Interpreters translate, they do not explain. An interpreter cannot stop classroom instruction to make sure that the concepts familiar to all hearing children, are made clear to the single Deaf child, who may be in the class. Who needs an explanation of the difference between rights and right, between contract and contract, between running out of coffee and running for office? Is there time for an interpreter to separate the demotic ‘cool’ from a word meaning a degree of temperature.

Deaf people go to prisons and mental hospitals, at a higher rate than the hearing. This is not surprising, given the lack of communication between the hearing and Deaf environments. Kids learn passively – by osmosis – attitudes and expectations of the world around them. Without early, constant specific attention and education, Deaf children miss cultural as well as intellectual messages, and information. Nobody consciously teaches the hearing child his culture, or subculture. These he internalizes at an early age. Schools for the Deaf can accomplish this, better than mainstream schools – even with the best interpreters available.

Joanne Greenberg was born in 1932, in Brooklyn, NY. She was educated at American University and received and honorary Doctorate from Gallaudet University – the world’s only college for the Deaf. She has written 2 books on the subject and has spent decades working with state mental hospitals for appropriate care for the mentally ill Deaf.

A Basic First-aid Class for Deaf Adults

By Joanne Greenberg

[Editor's note: This piece was originally written by Ms. Greenberg several years ago, so many of the time and date references may no longer be accurate. -- BitcoDavid]

Resusci_Annie photo courtesy of Wikipedia

Resusci_Annie photo courtesy of Wikipedia

The idea for the class came serendipitously. I was taking advanced first-aid and I mentioned to the Chief Instructor, that because there were a fair number of Deaf people in the Denver area, perhaps the class should learn some simple signs and the manual alphabet. I find Sign useful as an alternative means of communication when ordinary speech is impractical. The Instructor, being enterprising and adaptable, allowed me to do this. After the course was over, four of the instructors and one other student asked me if I would teach them basic Sign.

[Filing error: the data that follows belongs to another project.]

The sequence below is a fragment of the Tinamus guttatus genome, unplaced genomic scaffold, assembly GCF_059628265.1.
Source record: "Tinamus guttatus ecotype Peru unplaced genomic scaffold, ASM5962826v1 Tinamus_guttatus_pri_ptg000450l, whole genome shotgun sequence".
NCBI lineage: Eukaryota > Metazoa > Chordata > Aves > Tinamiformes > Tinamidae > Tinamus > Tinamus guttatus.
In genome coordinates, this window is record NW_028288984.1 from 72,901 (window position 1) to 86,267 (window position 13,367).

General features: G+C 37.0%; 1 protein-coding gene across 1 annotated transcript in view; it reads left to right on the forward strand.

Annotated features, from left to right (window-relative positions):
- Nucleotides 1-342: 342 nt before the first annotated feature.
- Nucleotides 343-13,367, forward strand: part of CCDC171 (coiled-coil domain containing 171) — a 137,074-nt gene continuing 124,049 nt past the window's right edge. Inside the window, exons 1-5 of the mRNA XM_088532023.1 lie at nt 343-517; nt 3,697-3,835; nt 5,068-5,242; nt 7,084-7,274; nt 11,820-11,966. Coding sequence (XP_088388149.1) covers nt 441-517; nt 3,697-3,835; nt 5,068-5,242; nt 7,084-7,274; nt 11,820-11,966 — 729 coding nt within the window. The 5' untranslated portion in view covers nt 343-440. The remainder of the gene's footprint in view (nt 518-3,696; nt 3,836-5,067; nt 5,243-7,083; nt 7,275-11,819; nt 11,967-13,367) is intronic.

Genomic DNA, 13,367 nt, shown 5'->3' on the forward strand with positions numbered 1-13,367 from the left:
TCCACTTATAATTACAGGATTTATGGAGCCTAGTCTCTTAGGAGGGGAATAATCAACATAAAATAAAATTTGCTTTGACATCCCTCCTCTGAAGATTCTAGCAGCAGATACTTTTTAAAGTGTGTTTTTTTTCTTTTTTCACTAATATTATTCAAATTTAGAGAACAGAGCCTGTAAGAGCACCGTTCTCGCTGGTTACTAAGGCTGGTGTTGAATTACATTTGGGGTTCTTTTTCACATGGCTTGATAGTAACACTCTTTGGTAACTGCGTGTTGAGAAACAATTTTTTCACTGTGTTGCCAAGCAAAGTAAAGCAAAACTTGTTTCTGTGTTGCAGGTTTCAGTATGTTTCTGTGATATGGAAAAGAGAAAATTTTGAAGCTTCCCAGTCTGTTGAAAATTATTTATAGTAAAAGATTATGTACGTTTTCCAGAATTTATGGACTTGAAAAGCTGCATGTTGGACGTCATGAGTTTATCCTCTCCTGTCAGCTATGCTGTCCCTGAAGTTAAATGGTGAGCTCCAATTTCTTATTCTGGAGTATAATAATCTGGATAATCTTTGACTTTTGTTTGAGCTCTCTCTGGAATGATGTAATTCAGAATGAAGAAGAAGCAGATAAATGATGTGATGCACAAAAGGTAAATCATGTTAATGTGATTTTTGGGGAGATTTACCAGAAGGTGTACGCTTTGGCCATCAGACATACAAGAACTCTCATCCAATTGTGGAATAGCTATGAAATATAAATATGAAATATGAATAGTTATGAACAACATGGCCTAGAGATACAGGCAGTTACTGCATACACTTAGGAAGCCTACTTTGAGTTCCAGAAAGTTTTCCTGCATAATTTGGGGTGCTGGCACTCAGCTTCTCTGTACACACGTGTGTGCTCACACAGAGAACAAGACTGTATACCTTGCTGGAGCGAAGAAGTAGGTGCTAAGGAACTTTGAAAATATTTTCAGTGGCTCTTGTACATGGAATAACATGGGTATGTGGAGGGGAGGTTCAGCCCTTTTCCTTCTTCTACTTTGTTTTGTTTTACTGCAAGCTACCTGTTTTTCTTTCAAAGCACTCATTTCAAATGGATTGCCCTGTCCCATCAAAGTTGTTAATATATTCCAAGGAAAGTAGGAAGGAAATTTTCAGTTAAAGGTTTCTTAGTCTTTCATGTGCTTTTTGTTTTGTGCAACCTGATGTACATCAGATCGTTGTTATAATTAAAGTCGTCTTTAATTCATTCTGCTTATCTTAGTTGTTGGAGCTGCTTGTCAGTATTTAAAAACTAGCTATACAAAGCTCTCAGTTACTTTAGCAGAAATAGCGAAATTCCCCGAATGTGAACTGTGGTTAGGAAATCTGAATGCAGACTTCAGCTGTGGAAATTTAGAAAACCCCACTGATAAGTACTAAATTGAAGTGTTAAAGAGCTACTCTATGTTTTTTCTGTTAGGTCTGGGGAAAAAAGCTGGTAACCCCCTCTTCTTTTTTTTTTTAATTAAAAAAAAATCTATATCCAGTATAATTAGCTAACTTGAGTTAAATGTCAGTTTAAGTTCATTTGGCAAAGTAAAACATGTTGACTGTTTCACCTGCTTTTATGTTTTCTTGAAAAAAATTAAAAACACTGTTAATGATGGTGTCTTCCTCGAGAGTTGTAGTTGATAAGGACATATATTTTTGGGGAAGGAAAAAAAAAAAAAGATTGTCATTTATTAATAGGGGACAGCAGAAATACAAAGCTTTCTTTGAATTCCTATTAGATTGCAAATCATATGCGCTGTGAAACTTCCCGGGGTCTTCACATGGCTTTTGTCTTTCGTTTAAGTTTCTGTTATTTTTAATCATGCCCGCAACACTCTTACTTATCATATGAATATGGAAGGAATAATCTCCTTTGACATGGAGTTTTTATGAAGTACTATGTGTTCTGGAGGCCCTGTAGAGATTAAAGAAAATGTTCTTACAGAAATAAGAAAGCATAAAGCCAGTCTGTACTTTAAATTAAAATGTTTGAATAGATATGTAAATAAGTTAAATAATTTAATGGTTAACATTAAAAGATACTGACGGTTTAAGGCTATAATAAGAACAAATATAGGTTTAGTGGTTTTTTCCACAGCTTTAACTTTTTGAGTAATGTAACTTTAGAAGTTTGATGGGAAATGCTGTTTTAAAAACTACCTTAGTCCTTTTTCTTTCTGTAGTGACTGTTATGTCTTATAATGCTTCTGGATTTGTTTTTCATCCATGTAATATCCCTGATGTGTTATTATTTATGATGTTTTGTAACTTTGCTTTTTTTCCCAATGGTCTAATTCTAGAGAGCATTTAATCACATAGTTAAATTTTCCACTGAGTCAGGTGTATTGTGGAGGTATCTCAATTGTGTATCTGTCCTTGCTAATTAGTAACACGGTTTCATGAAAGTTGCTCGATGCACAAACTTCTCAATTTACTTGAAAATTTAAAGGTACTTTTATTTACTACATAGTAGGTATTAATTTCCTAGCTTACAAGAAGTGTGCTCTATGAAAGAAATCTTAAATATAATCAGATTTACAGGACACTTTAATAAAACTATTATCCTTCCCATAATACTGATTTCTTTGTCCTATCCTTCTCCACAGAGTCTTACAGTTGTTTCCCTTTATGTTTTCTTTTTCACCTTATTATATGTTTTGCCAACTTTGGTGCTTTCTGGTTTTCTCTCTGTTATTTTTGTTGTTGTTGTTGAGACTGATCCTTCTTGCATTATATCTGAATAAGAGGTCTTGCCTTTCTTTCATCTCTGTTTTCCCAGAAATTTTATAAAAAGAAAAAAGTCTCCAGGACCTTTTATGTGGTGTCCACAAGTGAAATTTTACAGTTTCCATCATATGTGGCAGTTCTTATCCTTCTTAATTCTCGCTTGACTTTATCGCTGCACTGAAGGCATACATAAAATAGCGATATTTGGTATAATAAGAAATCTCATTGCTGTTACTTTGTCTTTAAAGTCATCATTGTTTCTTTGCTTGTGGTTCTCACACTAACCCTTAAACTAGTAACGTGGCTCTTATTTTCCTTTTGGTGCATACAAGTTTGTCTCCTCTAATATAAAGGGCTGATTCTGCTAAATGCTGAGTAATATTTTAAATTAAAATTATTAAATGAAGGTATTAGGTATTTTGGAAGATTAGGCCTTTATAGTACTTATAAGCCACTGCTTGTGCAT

During those sessions we began to talk about the isolation that deafness imposes. The pre-lingual Deaf are often unable to get the simple life information that the Hearing learn informally from people around them. They are often further handicapped by reading problems and poor education. As these ideas were better understood, the instructors agreed that Deaf adults would be prime candidates for the Basic first-aid course.

I happened to know of an Adult Education class for the Deaf, and the co-leaders of this class, were delighted when I mentioned the possibility of a first-aid class to them. The class was taught in the basement of a church in downtown Denver. Its funding was partly private and partly state, and because it was both experimental and independent, we were encouraged to proceed at our own pace.

We began by having a simple social meeting with the class. The instructors’ Sign was still rudimentary, but it was important for the Deaf students to know that although there would be one or more interpreters for all classes, the instructors had taken the time and showed and interest in communicating with them directly. We have come to believe that this is a key point in the success of a first-aid program, that the instructors be well trained in all levels of first-aid instruction and also have at least fundamental command of Sign language. Sign helps break the reserve of the Deaf student and helps the instructor over any feeling of strangeness in working with all levels of Deaf people.

Formal sessions started with about 12 students, which soon dropped to 10. Their reading level ranged from about third grade to the post-graduate level and verbal skills had about the same spread. In addition we had an elderly woman who was so physically reserved the she was unwilling to sit on the floor during the first sessions and a middle-aged Black man who told us privately that he could never bring himself to have any physical contact with White people, especially women, due to the fear ingrained in him in his childhood. We also had two Hearing High School students, a boy and a girl.